Which brings us back to tonight's dessert, which will in fact be treated as dessert and not as a kind of auxiliary main course. I would not describe MFW as a Hausfrau, as she would probably do me an injury if I did, but one thing she did bring with her to the Land of the Free is the aforementioned Pfälzer Hausfrau baking aesthetic, in which "enough" is never enough and "way too much" will just barely suffice. She spent most of yesterday and much of this morning baking. I generally dread these baking sessions because she starts out with way too much ambition and way too little time. She of course means well, because she's just trying to make everything everyone likes, but she becomes totally stressed out trying to make the deadline and terrorizes the whole family as all other needs and priorities are sacrificed to the Imperative of Pie. We try not to take it personally, because we know that she is just following the ancient instructions that are encoded in her genes, not unlike the mysterious instincts that send the eels to the Sargasso Sea, but we're always glad when it's over.

Fortunately, this year was much better than most in the time department, so it wasn't the test of domestic tranquility that it has been in other years. And now I am looking forward to finishing my Thanksgiving dinner with an excellent piece of MFW's cherry pie that she made especially for me.

These Are Only Some of Them

Friday, November 19, 2010

The Elephant in the Room

I stay in hotels frequently because I have to go on site to spend time with my company's clients, who are distributed all around the country. I'll stay in the occasional hotel for private travel as well, although I'm mostly too cheap to spring for a hotel when I'm paying for it out of my own pocket and prefer instead to have the family scrounge up a few scraps of cardboard that we can lie on under a bridge. After many years of staying in places that ranged from crappy to really nice and everywhere in between, I think I've seen pretty much everything there is to see in terms of hotel amenities.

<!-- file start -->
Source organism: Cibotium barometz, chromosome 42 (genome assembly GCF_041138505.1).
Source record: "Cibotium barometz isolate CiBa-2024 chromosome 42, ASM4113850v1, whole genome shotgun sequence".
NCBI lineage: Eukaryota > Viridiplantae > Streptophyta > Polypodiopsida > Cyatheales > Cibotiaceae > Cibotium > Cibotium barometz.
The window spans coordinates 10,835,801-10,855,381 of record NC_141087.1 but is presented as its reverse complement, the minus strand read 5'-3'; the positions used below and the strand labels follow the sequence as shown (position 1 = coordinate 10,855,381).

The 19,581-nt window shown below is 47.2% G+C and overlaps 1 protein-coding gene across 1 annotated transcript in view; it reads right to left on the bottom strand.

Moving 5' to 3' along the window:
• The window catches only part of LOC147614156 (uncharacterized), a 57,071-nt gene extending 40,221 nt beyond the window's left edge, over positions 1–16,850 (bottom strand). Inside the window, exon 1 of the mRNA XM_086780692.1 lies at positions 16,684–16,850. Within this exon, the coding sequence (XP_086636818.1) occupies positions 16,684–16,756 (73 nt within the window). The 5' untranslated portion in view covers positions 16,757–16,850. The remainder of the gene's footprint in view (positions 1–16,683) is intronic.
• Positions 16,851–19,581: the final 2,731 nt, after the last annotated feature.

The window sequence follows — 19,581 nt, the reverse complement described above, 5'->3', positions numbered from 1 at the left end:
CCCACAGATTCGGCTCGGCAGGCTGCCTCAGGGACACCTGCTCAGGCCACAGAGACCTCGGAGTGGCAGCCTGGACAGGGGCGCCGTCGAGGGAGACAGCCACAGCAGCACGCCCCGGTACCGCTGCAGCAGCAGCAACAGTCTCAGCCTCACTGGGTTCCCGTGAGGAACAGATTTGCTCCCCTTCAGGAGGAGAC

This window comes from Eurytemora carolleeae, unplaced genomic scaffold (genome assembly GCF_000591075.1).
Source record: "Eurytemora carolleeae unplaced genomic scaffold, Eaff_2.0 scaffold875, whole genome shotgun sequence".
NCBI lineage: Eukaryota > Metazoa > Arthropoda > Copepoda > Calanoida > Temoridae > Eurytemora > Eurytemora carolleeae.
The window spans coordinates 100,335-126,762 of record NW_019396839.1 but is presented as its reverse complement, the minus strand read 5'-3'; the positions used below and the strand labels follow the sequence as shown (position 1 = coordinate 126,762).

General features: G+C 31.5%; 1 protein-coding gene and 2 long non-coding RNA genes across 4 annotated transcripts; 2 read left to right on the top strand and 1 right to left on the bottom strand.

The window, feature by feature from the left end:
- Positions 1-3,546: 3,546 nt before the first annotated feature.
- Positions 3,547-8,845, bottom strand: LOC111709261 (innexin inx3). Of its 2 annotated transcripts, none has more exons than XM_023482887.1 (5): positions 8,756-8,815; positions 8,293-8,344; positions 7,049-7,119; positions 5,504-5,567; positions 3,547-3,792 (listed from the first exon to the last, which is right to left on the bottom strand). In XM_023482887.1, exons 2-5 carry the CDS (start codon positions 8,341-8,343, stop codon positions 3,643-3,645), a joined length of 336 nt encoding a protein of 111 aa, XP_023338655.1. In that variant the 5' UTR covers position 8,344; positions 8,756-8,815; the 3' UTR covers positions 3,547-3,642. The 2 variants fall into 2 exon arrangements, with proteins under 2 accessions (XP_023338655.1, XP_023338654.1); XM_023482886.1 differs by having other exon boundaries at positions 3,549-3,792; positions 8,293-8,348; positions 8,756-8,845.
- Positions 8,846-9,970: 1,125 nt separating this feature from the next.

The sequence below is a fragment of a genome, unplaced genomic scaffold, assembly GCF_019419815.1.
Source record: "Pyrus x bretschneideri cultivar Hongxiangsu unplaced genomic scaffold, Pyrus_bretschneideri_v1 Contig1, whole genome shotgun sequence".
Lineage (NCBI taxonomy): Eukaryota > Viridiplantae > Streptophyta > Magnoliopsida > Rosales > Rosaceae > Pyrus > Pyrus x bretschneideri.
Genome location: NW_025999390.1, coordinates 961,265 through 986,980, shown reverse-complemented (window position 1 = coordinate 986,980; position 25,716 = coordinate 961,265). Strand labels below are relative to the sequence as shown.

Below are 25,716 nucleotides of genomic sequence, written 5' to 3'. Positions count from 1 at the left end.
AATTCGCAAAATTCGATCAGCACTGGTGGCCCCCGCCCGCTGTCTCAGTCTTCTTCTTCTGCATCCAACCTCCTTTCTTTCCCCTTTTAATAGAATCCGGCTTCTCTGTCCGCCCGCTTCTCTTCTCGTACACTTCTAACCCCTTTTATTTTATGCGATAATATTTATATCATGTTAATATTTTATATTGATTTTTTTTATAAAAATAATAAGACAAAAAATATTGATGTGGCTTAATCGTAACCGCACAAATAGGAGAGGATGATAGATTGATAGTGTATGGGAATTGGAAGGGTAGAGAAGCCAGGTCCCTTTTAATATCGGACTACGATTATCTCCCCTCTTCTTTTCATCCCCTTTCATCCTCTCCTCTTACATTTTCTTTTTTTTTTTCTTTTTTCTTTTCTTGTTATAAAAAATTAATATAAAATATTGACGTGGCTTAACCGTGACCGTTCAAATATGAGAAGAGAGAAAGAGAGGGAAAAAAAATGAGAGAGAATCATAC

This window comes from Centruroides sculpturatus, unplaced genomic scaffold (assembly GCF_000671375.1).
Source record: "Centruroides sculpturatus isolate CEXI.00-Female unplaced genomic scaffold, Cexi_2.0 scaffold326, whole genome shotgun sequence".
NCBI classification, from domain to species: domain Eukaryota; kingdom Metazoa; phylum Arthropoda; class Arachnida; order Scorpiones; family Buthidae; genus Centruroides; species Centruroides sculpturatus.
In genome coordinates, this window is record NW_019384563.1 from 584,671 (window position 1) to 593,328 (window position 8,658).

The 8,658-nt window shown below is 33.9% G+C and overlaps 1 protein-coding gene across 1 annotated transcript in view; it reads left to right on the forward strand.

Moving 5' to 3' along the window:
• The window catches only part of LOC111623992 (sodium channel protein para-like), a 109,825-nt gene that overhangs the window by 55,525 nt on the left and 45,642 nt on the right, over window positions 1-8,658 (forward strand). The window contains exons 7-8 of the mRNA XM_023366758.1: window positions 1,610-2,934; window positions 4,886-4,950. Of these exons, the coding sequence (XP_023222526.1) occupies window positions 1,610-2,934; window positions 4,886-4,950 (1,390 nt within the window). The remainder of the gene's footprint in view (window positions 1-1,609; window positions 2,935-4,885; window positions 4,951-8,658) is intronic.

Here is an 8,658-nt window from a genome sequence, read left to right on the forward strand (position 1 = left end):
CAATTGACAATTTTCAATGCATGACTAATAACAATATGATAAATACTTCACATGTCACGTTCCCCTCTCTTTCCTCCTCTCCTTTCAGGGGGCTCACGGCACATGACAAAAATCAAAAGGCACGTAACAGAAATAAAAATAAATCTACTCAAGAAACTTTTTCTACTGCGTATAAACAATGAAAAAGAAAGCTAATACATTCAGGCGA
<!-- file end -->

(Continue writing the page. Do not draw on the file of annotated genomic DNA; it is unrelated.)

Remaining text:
One thing about most of the hotel rooms I stay in: they always have a lot of towels. Way more than I know what to do with. And in the last couple of years I've observed an innovation in how they present all those towels. It used to be that when I went into the bathroom in my room, there'd be a couple of hand towels and a washcloth or two hanging over the towel rack by the sink. Nowadays the hand towels are usually folded so that there's a little pocket at the bottom of the half of the towel that hangs over the front of the towel bar, and the washcloth has been arranged to stick out of this pocket in a sort of scallop pattern. This is one of the little things that I, as a business traveler, really appreciate. Damn it, if I can't be at home with my family, then I at least want a bathroom full of nicely arranged towels.

Cotton Splendor
Occasionally, one of the hotels I stay in will have a white terrycloth bathrobe in addition to all the towels. I'm never quite sure what to do with this; if I had wanted a bathrobe, I would have brought one along with me, and when I'm in my room alone, I'm not sure why I even need one. It's not like I need to spare anyone from the sight of my unclothed self. Besides, I'm an average-sized guy, but whenever I've tried on one of those hotel room bathrobes, it's always been hilariously small on me. Maybe they're only meant for the ladies.

There aren't always enough towels in the room, though. The most extreme example I experienced was some years ago when my family and I stayed in a Formule I hotel on the outskirts of Paris, France while driving long distance across France and Germany. This particular hotel chain caters to long-distance travelers on the Autoroute who just need a cheap place to stop over for the night on their way to somewhere or other, sort of like a French Motel 6. Except that F1 hotels not only all look alike in the way that all Motel 6's (and other chains) do, they look like they were actually produced as part of the same batch in some kind of hotel factory.